LOS ANGELES (AP) — A man ahead of his time more than 40 years ago, Dave Dombrowski studied to become a general manager.
Going into his junior year at Western Michigan’s Lee Honors College in 1977, he started work on his thesis: “The General Manager, ‘The Man in the Middle'” and wrote letters to every GM in the big leagues.
About half responded to his questionnaire, which ended with a request for a follow-up interview, and Roland Hemond of the Chicago White Sox invited him to come to Comiskey Park.
Dombrowski asked about jobs in baseball, and Hemond suggested he go to the winter meetings in Honolulu. So Dombrowski headed to Hawaii, learned the White Sox were seeking an administrative assistant, cut short his senior year and started work Jan. 3 at age 21 after negotiating an $8,000 salary — $1,000 more than originally offered.
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And with that began a career that led to a World Series title with the 1997 Florida Marlins, AL pennants with Detroit in 2006 and ’12 and a second championship with the Boston Red Sox on Sunday night.
“When you’re younger, you think that it will happen more often,” he said.
Dombrowski was hired as Boston’s president of baseball operations in August 2015, two weeks after he was fired by the Tigers in the middle of his 14th season.
Hours after Detroit made its stunning announcement, Dombrowski received a call from Red Sox owner John Henry, who bought the Marlins in January 1999 after Dombrowski had completed six seasons as Florida’s GM.
“He said, ‘Let’s talk.’ He said, ‘I’ve got some thoughts. Please don’t do anything,'” Dombrowski recalled Sunday.
Dombrowski’s 77-page paper, finished in 1978, examined running ballclubs back to the 1860s, the hiring of men to run teams for absentee owners and the creation of the GM job when Cleveland owner Alva Bradley hired Billy Evans in November 1927.
He examined the success of Branch Rickey and George Weiss, and discussed the changes brought about by the players’ union. Dombrowski correctly predicted big business and internationalization would transform the role into a senior executive supervising a staff.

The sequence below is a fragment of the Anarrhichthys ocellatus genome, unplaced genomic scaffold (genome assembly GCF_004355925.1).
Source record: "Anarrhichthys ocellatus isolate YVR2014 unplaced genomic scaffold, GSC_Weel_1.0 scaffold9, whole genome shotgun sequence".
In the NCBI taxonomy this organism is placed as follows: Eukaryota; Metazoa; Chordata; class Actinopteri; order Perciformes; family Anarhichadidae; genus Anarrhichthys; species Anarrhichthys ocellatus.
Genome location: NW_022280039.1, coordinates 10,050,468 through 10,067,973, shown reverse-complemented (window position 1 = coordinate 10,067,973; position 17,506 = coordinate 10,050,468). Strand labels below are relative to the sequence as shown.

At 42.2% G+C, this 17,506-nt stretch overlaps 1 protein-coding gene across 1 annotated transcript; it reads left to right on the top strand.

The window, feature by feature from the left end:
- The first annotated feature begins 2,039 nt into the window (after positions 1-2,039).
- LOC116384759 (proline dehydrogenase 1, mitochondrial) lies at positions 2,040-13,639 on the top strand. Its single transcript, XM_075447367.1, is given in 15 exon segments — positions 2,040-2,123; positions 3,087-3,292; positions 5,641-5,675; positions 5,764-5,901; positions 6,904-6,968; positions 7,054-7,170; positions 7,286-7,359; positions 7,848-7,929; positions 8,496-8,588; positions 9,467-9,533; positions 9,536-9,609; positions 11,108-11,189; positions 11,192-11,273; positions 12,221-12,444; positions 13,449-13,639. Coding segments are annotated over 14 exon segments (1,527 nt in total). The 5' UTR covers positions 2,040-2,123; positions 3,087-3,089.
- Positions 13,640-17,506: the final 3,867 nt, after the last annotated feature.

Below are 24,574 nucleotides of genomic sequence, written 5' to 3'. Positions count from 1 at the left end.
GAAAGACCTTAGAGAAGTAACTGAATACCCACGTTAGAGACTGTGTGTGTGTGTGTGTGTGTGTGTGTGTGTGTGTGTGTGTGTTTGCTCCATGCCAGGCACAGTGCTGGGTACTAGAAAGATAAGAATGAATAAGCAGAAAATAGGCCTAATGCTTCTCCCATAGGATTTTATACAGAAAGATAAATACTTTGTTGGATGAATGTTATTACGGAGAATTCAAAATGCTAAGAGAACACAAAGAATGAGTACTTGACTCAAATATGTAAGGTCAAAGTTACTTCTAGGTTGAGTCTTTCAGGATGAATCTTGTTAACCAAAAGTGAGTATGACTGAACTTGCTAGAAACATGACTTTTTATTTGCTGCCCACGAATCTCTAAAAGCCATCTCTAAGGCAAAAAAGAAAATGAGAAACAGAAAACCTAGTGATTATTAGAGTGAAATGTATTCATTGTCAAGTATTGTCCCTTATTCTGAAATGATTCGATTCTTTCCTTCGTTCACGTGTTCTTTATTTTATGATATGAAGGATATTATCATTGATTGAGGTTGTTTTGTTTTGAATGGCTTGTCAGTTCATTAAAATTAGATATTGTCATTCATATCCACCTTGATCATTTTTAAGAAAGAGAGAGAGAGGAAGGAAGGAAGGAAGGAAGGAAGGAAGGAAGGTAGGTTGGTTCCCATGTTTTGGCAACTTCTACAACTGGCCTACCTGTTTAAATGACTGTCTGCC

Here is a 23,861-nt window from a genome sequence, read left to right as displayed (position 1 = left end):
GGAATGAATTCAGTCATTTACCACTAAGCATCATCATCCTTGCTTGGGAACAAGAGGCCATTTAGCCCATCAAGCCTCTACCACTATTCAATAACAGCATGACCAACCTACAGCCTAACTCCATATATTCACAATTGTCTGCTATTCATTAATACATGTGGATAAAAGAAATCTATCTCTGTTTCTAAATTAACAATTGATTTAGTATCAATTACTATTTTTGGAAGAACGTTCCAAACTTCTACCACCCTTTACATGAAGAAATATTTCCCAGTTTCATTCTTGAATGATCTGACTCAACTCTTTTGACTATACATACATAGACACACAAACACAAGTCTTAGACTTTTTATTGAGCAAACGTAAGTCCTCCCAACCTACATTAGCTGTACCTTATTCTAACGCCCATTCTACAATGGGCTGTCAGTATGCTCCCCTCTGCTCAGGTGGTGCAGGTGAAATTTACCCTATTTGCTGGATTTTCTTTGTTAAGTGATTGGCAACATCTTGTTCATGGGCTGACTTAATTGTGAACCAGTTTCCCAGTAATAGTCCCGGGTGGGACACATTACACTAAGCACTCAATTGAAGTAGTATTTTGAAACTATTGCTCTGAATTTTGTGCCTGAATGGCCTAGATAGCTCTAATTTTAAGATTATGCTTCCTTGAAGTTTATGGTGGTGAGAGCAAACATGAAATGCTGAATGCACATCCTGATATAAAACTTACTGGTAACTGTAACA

“In this new system of organization, the general manager would occupy the top position of the baseball department, and perform an integrative function so that his whole department would run efficiently,” he wrote then.
Now 62, he looks back with fondness at his start with the White Sox. He was part of a five-man front office that included assistant business manager Mike Veeck, the son of maverick owner Bill Veeck; player personnel adviser Paul Richards; and director of baseball operations Charlie Evranian.
“I used to drive Bill and Roland home a lot of times,” Dombrowski said. “I answered tryout letters. I did filing. I got to go to spring training. I set up transportation. At that time you did everything and anything they wanted, and I loved it. I was there every hour of the day basically, every waking hour, because there were few of us.”
His job with the Red Sox isn’t comparable.
“Now, we have a gathering of the baseball group, there’s 35 in the front office,” he said in Dodger Stadium’s first base dugout before Game 5.
Chicago promoted Dombrowski several times, but he was fired when Ken Harrelson was GM in 1986. Murray Cook hired him as Montreal’s director of player development and Dombrowski became the Expos’ GM in July 1988 at age 31.
Dombrowski stayed a little more than three years, then left in September 1991 to become GM of the expansion Marlins ahead of their first season in 1993.
He hired Jim Leyland as manager in 1996, and a year later the Marlins won the World Series in just their fifth season. Founding owner H. Wayne Huizenga sold the team to Henry in January 1999, and Dombrowski remained as GM until November 2001.
As Henry prepared to sell the Marlins and head the group that bought the Red Sox, Dombrowski left to become president and chief executive officer of the Tigers. Leyland joined Dombrowski as manager for 2006 and spent eight seasons with Detroit that included just one losing record.
Tigers scout Scott Reid taught Dombrowski a valuable lesson, that times had changed and he no longer should keep a locker in the clubhouse and change after jogging.
“I think you might want to spend a little less time in the clubhouse,” Dombrowski remembered was the message. “He said they look at you differently now and I didn’t really comprehend that. They need their own space.”
Dombrowski was brought in by the Red Sox to take a position above general manager Ben Cherington, who decided to leave. The Red Sox rebounded from a last-place finish to win two straight AL East titles, but after consecutive Division Series losses, Dombrowski hired rookie manager Alex Cora last fall to replace John Farrell.
Cora led the Red Sox to a franchise-record 108 wins during the regular season. They meet for five to 15 minutes before games to kick around ideas.
“He’s been able to slow it down for me,” Cora said. “He tells me what he saw during the games or he asks me what I’m thinking.”
Dombrowski takes care not to impose.
“You just want to make sure that nothing’s missed, and normally it’s not,” he said. “We try to guide where necessary but also let him make his own decisions. I think it’s important.”
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